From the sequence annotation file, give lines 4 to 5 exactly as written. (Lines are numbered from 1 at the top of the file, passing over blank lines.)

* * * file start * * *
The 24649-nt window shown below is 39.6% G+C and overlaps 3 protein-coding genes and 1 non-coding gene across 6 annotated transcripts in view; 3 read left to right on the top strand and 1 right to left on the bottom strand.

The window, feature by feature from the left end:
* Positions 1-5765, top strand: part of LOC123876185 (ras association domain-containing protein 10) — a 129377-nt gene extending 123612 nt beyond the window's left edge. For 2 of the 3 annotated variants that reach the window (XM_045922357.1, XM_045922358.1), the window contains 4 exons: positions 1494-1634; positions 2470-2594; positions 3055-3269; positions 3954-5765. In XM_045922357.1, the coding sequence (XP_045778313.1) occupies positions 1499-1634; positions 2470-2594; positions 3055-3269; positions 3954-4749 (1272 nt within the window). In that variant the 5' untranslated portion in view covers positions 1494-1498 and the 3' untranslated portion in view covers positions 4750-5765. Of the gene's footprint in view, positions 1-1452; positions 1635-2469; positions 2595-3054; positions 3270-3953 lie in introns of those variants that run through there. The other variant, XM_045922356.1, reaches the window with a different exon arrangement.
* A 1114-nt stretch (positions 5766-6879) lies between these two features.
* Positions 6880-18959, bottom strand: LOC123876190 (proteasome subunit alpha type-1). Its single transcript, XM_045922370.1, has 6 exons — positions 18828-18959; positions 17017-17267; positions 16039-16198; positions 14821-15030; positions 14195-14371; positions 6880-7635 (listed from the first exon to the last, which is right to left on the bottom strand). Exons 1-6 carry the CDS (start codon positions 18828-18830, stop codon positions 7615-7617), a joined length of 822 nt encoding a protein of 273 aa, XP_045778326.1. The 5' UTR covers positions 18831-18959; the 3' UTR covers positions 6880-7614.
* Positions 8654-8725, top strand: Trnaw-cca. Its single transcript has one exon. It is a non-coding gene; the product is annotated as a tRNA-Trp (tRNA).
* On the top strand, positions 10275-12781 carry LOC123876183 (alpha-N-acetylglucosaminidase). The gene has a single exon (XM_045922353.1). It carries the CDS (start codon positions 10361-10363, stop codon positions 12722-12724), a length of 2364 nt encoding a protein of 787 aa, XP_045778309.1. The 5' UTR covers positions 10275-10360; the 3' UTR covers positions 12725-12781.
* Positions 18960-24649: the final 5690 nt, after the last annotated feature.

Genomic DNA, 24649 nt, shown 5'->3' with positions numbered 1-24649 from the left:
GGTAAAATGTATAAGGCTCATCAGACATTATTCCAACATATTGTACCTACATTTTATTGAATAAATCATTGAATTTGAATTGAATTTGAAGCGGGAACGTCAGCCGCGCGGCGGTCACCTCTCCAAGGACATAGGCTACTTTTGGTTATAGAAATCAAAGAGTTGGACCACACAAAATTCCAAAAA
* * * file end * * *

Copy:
* A 1114-nt stretch (positions 5766-6879) lies between these two features.
* Positions 6880-18959, bottom strand: LOC123876190 (proteasome subunit alpha type-1). Its single transcript, XM_045922370.1, has 6 exons — positions 18828-18959; positions 17017-17267; positions 16039-16198; positions 14821-15030; positions 14195-14371; positions 6880-7635 (listed from the first exon to the last, which is right to left on the bottom strand). Exons 1-6 carry the CDS (start codon positions 18828-18830, stop codon positions 7615-7617), a joined length of 822 nt encoding a protein of 273 aa, XP_045778326.1. The 5' UTR covers positions 18831-18959; the 3' UTR covers positions 6880-7614.